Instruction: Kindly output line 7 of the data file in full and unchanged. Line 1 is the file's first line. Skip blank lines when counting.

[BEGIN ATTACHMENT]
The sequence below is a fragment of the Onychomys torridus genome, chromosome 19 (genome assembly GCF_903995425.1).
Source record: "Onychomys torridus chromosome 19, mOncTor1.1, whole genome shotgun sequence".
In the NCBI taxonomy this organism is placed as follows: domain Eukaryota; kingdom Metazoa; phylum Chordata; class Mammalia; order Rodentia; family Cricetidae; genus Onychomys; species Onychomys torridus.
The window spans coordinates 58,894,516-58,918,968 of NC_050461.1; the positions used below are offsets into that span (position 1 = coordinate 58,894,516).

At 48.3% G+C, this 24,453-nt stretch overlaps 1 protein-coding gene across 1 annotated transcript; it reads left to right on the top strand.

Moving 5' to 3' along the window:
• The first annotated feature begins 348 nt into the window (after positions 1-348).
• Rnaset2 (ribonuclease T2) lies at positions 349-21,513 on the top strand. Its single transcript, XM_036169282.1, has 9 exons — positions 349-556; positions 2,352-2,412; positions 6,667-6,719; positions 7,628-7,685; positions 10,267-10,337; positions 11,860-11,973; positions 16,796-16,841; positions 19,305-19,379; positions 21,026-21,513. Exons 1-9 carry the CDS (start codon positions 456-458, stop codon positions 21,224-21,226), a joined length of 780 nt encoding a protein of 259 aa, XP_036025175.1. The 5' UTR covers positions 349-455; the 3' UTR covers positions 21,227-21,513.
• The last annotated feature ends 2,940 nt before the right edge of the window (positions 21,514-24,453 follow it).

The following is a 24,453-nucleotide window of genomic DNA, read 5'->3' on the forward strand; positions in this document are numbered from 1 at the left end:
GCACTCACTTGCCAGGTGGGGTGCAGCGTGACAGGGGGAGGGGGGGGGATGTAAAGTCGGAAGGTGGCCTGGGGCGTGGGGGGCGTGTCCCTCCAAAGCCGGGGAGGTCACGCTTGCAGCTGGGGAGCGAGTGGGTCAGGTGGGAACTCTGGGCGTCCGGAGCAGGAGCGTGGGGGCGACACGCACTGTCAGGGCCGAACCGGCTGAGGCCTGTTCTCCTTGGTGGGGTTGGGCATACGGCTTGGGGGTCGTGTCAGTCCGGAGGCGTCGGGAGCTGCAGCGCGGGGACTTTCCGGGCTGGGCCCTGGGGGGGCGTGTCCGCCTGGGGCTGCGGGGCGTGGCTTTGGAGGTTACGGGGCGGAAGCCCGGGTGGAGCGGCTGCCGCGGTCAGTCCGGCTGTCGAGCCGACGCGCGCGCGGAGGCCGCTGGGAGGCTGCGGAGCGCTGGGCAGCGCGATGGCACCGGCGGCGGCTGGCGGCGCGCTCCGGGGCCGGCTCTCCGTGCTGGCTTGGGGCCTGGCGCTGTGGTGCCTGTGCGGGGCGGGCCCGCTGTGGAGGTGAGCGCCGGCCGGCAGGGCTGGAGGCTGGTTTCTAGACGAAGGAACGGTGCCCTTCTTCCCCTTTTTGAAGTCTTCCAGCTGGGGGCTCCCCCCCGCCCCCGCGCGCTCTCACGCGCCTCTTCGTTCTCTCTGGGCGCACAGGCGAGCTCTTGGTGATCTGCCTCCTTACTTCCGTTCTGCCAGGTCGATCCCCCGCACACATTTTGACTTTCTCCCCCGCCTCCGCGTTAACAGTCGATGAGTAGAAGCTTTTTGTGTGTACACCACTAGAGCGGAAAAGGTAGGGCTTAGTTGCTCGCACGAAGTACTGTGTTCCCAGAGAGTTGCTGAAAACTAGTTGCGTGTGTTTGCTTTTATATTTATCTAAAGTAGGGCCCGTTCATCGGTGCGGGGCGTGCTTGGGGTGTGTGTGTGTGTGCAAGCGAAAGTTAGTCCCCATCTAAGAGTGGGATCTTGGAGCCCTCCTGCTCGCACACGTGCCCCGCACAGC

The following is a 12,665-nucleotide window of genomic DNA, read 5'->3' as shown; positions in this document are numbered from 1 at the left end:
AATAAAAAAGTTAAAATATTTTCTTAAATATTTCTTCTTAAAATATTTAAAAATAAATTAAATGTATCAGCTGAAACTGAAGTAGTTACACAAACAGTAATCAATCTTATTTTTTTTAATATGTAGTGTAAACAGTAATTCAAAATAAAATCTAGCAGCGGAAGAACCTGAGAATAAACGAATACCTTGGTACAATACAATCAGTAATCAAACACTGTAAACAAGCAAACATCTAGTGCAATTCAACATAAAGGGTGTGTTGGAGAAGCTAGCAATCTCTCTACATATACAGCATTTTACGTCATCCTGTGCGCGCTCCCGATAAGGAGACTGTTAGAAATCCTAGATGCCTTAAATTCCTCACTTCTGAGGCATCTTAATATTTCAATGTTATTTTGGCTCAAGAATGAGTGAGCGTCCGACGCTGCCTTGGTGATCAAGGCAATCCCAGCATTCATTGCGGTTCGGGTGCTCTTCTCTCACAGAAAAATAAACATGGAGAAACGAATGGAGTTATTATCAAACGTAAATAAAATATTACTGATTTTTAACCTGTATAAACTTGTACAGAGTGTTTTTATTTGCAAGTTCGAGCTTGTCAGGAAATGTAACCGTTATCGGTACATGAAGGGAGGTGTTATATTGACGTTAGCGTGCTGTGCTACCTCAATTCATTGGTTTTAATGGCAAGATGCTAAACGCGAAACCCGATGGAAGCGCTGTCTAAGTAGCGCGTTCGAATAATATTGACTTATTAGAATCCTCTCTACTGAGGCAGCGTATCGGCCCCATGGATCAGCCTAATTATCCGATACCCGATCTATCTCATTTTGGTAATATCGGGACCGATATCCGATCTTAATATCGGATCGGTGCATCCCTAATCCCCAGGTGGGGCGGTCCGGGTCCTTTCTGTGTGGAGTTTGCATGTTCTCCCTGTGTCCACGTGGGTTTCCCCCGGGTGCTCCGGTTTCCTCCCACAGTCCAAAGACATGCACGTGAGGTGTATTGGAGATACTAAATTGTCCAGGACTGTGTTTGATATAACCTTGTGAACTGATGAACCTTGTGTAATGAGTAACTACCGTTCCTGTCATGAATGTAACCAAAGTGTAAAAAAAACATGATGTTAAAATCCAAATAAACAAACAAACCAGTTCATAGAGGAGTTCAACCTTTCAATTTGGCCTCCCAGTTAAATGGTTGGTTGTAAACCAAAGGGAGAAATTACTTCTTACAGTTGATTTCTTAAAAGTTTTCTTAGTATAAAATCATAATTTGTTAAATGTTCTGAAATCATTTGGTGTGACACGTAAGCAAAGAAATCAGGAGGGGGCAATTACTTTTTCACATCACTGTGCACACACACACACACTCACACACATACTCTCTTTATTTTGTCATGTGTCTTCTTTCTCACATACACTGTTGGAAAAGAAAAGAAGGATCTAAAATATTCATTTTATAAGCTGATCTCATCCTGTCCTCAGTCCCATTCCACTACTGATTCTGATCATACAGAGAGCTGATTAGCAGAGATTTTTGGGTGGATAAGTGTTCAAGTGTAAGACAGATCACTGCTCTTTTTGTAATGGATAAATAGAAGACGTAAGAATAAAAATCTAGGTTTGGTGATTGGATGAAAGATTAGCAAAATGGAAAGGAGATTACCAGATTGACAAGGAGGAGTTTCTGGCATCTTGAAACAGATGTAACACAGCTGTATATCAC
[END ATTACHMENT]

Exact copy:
• The first annotated feature begins 348 nt into the window (after positions 1-348).